So what will the telephone of the future look like? It just might look like the one already sitting on your desk. After all, just as in life, it's how well you're connected that makes all the difference.



 
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†AK and HI residents pay $29.95 shipping. ††Limited time offer. Valid for residents of the United States (&DC), 18 years or older, who open new accounts. Offer good while supplies last and only on new account activations. One kit per account/household. Offer cannot be combined with any other discounts, promotions or plans and is not applicable to past purchases. Good while supplies last. Allow up to 2 weeks for shipping. Other restrictions may apply.

1Unlimited calling and other services for all residential plans are based on normal residential, personal, non-commercial use. A combination of factors is used to determine abnormal use, including but not limited to: the number of unique numbers called, calls forwarded, minutes used and other factors. Subject to our Reasonable Use Policy and Terms of Service.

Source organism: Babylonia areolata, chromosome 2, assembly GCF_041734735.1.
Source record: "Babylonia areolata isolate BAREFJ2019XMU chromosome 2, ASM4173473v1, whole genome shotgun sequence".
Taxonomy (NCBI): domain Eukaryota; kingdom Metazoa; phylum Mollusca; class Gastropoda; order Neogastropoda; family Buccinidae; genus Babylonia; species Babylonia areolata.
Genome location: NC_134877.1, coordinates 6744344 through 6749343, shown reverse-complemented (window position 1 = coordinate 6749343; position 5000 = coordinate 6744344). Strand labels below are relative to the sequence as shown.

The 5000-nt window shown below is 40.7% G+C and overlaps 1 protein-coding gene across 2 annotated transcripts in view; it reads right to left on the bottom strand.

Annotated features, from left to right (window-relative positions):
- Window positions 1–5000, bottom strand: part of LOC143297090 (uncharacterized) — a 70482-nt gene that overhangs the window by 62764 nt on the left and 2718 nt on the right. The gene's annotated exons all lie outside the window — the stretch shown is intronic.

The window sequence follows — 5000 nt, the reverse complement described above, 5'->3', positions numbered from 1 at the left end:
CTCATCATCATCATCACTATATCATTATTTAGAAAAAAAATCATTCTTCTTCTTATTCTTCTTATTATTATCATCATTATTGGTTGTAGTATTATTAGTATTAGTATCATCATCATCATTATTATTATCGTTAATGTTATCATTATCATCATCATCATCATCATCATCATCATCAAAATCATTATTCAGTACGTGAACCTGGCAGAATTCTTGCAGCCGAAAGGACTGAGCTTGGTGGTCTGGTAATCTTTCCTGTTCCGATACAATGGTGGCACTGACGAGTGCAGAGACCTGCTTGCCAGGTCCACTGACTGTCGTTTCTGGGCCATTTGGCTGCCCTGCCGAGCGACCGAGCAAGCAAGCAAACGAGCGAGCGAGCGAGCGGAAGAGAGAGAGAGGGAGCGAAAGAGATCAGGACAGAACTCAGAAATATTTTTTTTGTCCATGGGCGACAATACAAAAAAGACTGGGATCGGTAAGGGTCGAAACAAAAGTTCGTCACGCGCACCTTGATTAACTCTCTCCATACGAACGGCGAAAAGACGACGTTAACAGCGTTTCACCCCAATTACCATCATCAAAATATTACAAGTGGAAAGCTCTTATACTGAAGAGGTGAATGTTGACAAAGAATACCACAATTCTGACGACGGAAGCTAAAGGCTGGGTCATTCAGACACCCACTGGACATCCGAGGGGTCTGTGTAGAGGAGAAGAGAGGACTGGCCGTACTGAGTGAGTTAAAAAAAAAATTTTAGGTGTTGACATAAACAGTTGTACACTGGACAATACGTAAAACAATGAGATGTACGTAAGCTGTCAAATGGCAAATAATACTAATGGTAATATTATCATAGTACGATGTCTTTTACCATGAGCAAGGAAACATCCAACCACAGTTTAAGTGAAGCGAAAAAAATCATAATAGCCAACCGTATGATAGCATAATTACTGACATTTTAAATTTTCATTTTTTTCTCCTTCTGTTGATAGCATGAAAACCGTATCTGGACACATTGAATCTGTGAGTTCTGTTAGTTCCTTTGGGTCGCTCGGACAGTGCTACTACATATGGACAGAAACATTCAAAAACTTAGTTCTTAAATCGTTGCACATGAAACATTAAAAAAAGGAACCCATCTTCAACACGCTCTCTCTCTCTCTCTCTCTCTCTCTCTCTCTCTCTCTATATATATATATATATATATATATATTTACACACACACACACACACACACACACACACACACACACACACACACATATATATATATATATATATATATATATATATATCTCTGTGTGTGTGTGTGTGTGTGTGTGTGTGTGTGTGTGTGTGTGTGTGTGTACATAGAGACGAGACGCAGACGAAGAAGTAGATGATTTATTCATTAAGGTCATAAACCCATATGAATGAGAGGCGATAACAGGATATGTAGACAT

2Shipping and activation fees waived with 1-year agreement. An Early Termination Fee (with periodic pro-rated reductions) applies if service is terminated before the end of the first 12 months. Additional restrictions may apply. See Terms of Service for details.

HIGH SPEED INTERNET REQUIRED. †VALID FOR NEW LINES ONLY. RATES EXCLUDE INTERNET SERVICE, SURCHARGES, FEES AND TAXES. DEVICE MAY BE REFURBISHED. If you subscribe to plans with monthly minutes allotments, all call minutes placed from both from your home and registered ExtensionsTM phones will count toward your monthly minutes allotment. ExtensionsTM calls made from mobiles use airtime and may incur surcharges, depending on your mobile plan. Alarms, TTY and other systems may not be compatible. Vonage 911 service operates differently than traditional 911. See www.vonage.com/911 for details.

** Certain call types excluded.